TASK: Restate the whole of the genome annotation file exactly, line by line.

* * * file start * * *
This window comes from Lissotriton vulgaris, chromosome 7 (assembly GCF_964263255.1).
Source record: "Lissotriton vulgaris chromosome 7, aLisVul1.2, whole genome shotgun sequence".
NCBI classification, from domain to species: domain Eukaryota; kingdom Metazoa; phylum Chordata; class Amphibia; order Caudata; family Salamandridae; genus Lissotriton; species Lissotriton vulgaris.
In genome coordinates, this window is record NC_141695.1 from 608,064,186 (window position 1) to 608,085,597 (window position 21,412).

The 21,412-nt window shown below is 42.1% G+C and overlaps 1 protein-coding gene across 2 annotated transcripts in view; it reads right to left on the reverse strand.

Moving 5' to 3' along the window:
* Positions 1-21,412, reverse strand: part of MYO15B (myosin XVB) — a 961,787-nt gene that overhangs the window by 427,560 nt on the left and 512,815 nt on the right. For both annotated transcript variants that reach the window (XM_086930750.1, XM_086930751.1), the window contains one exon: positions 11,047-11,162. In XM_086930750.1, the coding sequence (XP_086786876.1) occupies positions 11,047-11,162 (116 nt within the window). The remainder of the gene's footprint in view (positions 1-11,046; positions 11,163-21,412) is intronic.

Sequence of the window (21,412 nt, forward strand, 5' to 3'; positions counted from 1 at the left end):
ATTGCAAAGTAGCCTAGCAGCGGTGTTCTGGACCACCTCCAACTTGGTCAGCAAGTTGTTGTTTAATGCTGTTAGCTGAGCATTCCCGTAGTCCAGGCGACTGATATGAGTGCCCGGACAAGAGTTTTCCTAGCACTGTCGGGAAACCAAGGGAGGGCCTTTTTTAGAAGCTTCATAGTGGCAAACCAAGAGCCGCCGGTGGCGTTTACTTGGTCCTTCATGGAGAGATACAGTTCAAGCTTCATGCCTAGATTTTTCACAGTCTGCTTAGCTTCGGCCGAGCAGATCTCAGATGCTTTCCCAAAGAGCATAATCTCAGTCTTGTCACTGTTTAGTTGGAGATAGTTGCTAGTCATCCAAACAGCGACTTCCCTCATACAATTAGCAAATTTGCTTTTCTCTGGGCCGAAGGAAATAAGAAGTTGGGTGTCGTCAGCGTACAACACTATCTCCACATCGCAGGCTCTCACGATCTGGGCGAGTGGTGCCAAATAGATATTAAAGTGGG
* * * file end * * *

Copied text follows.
This window comes from Lissotriton vulgaris, chromosome 7 (assembly GCF_964263255.1).
Source record: "Lissotriton vulgaris chromosome 7, aLisVul1.2, whole genome shotgun sequence".
NCBI classification, from domain to species: domain Eukaryota; kingdom Metazoa; phylum Chordata; class Amphibia; order Caudata; family Salamandridae; genus Lissotriton; species Lissotriton vulgaris.
In genome coordinates, this window is record NC_141695.1 from 608,064,186 (window position 1) to 608,085,597 (window position 21,412).

The 21,412-nt window shown below is 42.1% G+C and overlaps 1 protein-coding gene across 2 annotated transcripts in view; it reads right to left on the reverse strand.

Moving 5' to 3' along the window:
* Positions 1-21,412, reverse strand: part of MYO15B (myosin XVB) — a 961,787-nt gene that overhangs the window by 427,560 nt on the left and 512,815 nt on the right. For both annotated transcript variants that reach the window (XM_086930750.1, XM_086930751.1), the window contains one exon: positions 11,047-11,162. In XM_086930750.1, the coding sequence (XP_086786876.1) occupies positions 11,047-11,162 (116 nt within the window). The remainder of the gene's footprint in view (positions 1-11,046; positions 11,163-21,412) is intronic.

Sequence of the window (21,412 nt, forward strand, 5' to 3'; positions counted from 1 at the left end):
ATTGCAAAGTAGCCTAGCAGCGGTGTTCTGGACCACCTCCAACTTGGTCAGCAAGTTGTTGTTTAATGCTGTTAGCTGAGCATTCCCGTAGTCCAGGCGACTGATATGAGTGCCCGGACAAGAGTTTTCCTAGCACTGTCGGGAAACCAAGGGAGGGCCTTTTTTAGAAGCTTCATAGTGGCAAACCAAGAGCCGCCGGTGGCGTTTACTTGGTCCTTCATGGAGAGATACAGTTCAAGCTTCATGCCTAGATTTTTCACAGTCTGCTTAGCTTCGGCCGAGCAGATCTCAGATGCTTTCCCAAAGAGCATAATCTCAGTCTTGTCACTGTTTAGTTGGAGATAGTTGCTAGTCATCCAAACAGCGACTTCCCTCATACAATTAGCAAATTTGCTTTTCTCTGGGCCGAAGGAAATAAGAAGTTGGGTGTCGTCAGCGTACAACACTATCTCCACATCGCAGGCTCTCACGATCTGGGCGAGTGGTGCCAAATAGATATTAAAGTGGG